– Most Australians surveyed (59 per cent), whether they have personally experienced identity theft or not, say they are very worried their identity will be stolen.

– A third of respondents (35 per cent) are resigned to the fact that they expect their identity to be stolen at some point, yet nearly 3 in 5 (59 per cent) would have no idea what to do if it were stolen

“There is an opportunity for Australians to learn more about the steps they can take to protect the personal data on their devices,” Gorrie says.

“It is critical we continue to think holistically about our online presence beyond just social media profiles, and what information we share or allow people access.”

For those concerned that stalkerware or creepware may have been installed on their device, Mark Gorrie has shared tips from Norton to help you find it, remove it and protect yourself:

– Often, to install stalkerware of creepware, access to your device is needed. To protect yourself best, ensure you have 2FA (2-Factor Authentication) or biometric login enabled – so more than just a password is needed.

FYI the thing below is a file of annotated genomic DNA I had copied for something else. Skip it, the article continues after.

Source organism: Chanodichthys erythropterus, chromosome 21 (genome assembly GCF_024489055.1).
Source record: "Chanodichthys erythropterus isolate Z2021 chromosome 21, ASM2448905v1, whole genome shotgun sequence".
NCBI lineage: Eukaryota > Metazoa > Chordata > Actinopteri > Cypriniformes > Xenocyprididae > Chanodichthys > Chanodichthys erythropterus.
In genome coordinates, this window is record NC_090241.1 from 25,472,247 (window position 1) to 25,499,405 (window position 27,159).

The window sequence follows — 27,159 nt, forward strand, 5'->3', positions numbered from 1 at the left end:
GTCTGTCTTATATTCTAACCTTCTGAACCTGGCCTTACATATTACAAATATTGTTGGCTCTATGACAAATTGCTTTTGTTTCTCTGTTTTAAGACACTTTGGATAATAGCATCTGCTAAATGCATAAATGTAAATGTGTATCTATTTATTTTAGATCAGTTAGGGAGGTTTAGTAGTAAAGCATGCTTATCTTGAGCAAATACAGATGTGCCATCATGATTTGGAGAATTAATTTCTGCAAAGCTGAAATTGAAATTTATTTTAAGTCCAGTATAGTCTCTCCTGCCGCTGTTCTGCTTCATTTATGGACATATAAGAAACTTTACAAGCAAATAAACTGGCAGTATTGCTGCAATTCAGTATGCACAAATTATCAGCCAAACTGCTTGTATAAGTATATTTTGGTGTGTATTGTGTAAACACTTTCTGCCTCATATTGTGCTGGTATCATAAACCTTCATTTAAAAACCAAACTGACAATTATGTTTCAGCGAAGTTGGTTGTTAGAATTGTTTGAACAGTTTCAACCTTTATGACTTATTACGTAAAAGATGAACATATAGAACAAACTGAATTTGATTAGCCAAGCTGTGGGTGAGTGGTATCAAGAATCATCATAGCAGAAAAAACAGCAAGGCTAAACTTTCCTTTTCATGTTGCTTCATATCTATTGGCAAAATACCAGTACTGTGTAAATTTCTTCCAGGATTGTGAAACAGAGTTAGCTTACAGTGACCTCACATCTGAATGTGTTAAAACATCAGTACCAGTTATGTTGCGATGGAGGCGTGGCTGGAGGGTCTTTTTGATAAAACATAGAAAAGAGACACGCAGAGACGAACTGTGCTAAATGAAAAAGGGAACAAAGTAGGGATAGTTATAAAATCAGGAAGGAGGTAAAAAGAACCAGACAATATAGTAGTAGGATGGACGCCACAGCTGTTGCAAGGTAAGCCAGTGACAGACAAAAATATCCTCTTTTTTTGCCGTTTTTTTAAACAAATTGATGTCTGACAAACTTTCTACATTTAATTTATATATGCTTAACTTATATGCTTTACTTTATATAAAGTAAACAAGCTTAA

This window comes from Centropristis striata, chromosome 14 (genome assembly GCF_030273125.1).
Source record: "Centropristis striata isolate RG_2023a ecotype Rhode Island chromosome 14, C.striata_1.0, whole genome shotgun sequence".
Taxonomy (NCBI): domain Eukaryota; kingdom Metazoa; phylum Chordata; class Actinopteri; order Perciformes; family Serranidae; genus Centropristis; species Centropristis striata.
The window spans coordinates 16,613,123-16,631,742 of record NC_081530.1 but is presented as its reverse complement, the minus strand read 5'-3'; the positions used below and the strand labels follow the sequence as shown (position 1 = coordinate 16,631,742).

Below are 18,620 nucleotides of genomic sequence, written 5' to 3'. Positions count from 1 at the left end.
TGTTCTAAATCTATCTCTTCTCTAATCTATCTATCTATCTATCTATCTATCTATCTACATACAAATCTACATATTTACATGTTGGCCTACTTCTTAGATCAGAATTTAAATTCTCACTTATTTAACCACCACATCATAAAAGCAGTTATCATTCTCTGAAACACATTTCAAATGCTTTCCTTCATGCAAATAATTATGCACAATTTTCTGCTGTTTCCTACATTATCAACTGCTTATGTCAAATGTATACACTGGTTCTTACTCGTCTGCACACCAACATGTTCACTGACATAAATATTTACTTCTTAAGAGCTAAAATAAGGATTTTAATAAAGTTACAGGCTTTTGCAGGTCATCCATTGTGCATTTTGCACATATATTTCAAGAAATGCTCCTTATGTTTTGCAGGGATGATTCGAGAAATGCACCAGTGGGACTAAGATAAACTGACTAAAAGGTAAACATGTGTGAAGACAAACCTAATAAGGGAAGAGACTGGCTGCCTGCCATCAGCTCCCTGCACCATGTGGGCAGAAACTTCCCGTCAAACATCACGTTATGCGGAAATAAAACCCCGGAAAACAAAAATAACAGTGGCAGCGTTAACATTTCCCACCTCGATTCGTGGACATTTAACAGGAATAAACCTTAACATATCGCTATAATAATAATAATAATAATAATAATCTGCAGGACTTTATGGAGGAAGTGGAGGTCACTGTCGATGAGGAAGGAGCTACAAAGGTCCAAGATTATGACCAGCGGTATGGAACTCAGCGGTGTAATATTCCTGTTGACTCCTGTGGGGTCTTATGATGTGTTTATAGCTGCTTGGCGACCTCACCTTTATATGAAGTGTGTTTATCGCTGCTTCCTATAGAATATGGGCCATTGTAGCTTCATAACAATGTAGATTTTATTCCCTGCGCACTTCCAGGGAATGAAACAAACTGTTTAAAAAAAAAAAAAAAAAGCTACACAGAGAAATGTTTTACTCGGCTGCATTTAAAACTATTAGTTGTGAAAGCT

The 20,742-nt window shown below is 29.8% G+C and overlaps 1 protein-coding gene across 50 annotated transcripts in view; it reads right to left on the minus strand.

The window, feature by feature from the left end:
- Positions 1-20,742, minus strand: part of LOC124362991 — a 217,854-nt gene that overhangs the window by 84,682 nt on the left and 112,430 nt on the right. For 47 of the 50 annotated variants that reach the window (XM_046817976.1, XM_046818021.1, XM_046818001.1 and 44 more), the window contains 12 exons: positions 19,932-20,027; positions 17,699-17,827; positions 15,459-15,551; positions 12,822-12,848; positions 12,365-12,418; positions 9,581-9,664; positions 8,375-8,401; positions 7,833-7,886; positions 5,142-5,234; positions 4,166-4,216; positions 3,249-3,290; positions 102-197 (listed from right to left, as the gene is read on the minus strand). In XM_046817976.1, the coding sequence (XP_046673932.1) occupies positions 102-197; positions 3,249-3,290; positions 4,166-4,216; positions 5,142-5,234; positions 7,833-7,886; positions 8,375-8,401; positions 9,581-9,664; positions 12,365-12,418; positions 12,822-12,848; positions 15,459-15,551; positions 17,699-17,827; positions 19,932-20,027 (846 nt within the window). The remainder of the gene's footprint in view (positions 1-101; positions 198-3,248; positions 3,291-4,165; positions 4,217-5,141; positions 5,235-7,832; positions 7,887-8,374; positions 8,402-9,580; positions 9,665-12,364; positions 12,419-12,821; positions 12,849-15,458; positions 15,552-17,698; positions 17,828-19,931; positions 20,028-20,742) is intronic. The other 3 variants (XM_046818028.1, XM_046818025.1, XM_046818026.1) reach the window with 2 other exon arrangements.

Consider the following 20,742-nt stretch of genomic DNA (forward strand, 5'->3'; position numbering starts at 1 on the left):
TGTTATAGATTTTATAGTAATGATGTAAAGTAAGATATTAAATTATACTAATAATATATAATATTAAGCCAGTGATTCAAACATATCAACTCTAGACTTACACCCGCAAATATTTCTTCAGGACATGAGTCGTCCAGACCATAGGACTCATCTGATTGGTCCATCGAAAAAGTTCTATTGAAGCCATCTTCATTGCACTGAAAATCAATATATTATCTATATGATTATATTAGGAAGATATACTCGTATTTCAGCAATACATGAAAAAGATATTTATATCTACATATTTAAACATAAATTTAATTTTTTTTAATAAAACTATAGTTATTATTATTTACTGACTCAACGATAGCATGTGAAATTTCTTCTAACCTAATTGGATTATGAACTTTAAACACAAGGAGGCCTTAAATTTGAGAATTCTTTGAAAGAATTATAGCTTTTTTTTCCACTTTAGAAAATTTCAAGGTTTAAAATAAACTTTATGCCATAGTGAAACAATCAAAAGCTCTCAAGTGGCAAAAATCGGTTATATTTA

– In some cases, creepware can be installed remotely on your device through a link. Beware of files or programmes from third party sources. Illegal downloads or freeware from untrusted sources can sometimes be used by hackers to infect your devices with malware.

– To ensure you don’t have creepware or stalkerware installed on your device, it is important to fully inspect all apps on your devices and check nothing new has been added.

– Monitor your device’s battery use, a change could be a sign that an unexpected app is draining the battery.

– Review the permissions for each app – such as location, contact lists, access to calls, texts, camera, microphone and image gallery. If there isn’t a clear need for the app, simply delete it.

– Only download apps from trusted and verified sources, such as the Apple App store, Google Play or Windows store, as they will have undergone approval. You can add an extra level of security by installing security software to scan apps for any suspicious activity. Norton 360 includes mobile app scanning, which monitors every app download.

– Following these steps will help to reduce the risk to your privacy and data from unknown or anonymous actors.